Garrett (2004) states that bilingualism and multilingualism are the most common outcomes of language contact. Bilingual and multilingual situations, though, vary considerably in terms of intensity and stability. An example of that, are diglossic communities. The notion of diglossia was introduced by Charles Ferguson (1959) to describe the situation in which two languages are used in a complementary way under different circumstances. In diglossic communities one of the varieties, indicated as language High (H), is used in official and public domains, while the other variety, designated as Low (L) is used in private and informal domains. Among the factors that make a language H for the bilingual are its usefulness, its role in social advancement and its literary and cultural value, all aspects that are transmitted to the individual from the environment in which they find themselves (Winford, 2003: 112). It is therefore very likely that in an undifferentiated environment, the status related to languages is the same for most bilingual speakers, but there are many other factors to keep into account, including the order and age at which languages are learned, the extension of written use, relative knowledge and emotional involvement in languages. Furthermore, the environment can make certain types of linguistic situation prevail over others.

Sankoff (2002) questioned the extent to which “external” social factors produce different linguistic outcomes. Contact among languages is certainly influenced by social forces, often consequence of conquests and migrations. In the first case, we generally see the imposition of the language that belongs to the dominant group.
When two languages are in contact because of migration, the most common outcome is assimilation. Although there are exceptions, immigrants find themselves at the center of social pressures, aimed at rapid cultural and linguistic adjustment. Therefore, the attitude towards one’s own language is controversial: on the one hand there is the will to preserve it, but at the same time there is a growing need to feel part of the new society by assimilating to the language of the host country. (Milroy and Muysken, 1995: 141-142).

Even though these external factors are important, they’re not the only important aspect determining language change. As Sankoff (2002) shows with her literature review, both internal and external constraints play a role in shaping language contact outcomes.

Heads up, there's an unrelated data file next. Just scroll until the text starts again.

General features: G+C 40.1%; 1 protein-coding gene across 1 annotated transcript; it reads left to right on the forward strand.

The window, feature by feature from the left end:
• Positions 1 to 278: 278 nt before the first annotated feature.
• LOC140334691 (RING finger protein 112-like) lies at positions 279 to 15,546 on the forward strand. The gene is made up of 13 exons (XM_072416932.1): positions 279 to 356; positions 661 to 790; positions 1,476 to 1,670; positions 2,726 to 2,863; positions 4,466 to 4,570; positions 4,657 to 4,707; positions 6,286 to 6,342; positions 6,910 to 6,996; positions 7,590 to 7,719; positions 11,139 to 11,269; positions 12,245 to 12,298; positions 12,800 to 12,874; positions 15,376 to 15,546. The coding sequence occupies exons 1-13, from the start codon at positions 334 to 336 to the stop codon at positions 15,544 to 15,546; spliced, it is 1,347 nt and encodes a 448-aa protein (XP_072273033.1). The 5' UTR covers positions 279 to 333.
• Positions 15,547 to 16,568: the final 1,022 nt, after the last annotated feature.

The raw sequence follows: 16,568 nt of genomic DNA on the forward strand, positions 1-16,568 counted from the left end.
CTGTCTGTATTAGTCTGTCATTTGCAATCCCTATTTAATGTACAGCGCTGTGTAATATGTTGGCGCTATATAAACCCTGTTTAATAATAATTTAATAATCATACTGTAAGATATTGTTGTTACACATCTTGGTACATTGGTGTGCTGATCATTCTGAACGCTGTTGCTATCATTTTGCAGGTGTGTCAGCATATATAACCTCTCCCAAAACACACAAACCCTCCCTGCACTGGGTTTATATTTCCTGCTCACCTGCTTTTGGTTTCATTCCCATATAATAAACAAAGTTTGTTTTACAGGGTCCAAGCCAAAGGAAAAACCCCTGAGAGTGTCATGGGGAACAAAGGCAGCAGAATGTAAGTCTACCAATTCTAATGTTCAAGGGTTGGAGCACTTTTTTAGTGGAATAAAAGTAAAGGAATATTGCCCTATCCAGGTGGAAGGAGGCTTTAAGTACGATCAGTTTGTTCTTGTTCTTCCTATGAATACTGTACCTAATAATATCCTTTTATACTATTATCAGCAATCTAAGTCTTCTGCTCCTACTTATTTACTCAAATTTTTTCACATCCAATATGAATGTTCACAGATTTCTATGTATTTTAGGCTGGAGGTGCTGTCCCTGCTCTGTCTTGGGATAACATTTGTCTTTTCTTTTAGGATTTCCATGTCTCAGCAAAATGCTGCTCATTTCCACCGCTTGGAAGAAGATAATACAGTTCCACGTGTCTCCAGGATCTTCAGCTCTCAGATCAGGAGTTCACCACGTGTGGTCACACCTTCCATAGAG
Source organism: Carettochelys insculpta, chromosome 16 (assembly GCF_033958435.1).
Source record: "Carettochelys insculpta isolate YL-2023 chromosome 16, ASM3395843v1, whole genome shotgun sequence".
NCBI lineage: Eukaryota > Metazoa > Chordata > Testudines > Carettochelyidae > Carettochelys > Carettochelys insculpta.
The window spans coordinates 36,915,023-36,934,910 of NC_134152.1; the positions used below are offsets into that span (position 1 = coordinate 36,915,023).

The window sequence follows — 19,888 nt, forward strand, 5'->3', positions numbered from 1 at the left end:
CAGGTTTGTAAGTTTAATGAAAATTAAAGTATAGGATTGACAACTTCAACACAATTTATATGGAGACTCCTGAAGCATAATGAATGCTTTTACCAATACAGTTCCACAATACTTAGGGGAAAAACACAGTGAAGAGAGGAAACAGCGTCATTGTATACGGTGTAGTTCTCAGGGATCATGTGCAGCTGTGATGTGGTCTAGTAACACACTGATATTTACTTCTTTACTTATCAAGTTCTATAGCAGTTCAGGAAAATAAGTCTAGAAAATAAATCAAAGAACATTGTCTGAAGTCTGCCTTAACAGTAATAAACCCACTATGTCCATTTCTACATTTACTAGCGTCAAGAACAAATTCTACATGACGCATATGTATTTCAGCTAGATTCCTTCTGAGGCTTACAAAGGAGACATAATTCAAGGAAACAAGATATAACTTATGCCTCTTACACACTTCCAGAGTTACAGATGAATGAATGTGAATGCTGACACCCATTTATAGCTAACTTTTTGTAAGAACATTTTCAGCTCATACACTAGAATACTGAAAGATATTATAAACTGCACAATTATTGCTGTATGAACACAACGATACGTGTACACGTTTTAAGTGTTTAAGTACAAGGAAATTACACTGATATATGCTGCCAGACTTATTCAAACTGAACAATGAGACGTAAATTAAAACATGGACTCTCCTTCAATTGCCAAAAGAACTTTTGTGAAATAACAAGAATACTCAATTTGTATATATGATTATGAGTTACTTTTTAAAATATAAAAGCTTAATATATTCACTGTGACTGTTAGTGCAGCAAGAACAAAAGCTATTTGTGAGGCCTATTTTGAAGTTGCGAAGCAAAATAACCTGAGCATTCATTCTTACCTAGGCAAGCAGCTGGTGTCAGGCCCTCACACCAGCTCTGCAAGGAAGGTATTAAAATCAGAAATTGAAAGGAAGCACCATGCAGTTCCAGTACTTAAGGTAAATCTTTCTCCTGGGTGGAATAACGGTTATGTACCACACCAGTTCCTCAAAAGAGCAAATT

While phonological and lexical interference are very common, morphological and syntactical borrowings are less spread. According to Sankoff, “it is clear that individual strategies, individual practices in bilingual discourse, add up to community-level change” (2002: 659).

The concept of individual strategies used by bilinguals is discussed also by Otheguy et al. (2015) where the idea of idiolect is introduced. Otheguy et al. underline that each one of us speak a “personal language”: a speaker can have more phonemes than other, use a different morphology or lexicon. While two idiolects are never exactly the same lexically or structurally, there are large areas of overlap among the idiolects of people who communicate with each other, and this gives us the illusion that we speak the exact same language. The idea of language, which can be seen as a social/political convention, is deconstructed. What we actually speak is our own idiolect rather than our language, something that no one else speaks. The difference between monolinguals and bilinguals is that the first ones can use most of their lexical and structural repertoire more or less freely, whereas bilinguals can do so only in certain environments. Translanguaging refers to using one’s idiolect, that is, one’s linguistic repertoire, without regard for socially and politically defined language labels or boundaries.

Bilingual education tends to separate languages, according to Otheguy et al., resulting in the schools’ inability to truly develop the multilingual capacity of students.
I am not sure about this point. Even though it is common practice to separate languages in a “formal” environment, this doesn’t seem to affect code-switching or translanguaging in the bilingual communities (or monolingual ones for that matter). Is it really possible to allow free translanguaging to speakers? Is the compartmentalization of languages really preventing bilinguals to code-switch?

Nowadays, code-switching is no longer stigmatized as it used to be. As Woolard (2004) writes, since the mid-twentieth century the dominant characterization of conversational codeswitching changed from one of linguistic deviance, corruption and incompetence to that of systematicity, meaning and skill. It is used to confirm and establish identity and can be situational and metaphorical. It can be used in an indexical way, even though not all researchers agree that codeswitching always signals a macrosocially informed contrast in identities. Nevertheless, much remains to be done before a more complete understanding of code-switching and its boundaries is accomplished.

Questions on Otheguy’s reading:

1. How can bilingual schools promote or simply avoid sanctioning code-switching?
2. What would the consequences to that be?
3. Is it really possible to allow free translanguaging to all the speakers?


If you’re interested in corpus linguistics using social media data, check out Jack Grieve’s work @JWGrieve.

Jack Grieve
Corpus Linguistics, Dialectology, Forensic Linguistics, Language Variation & Change
University of Birmingham,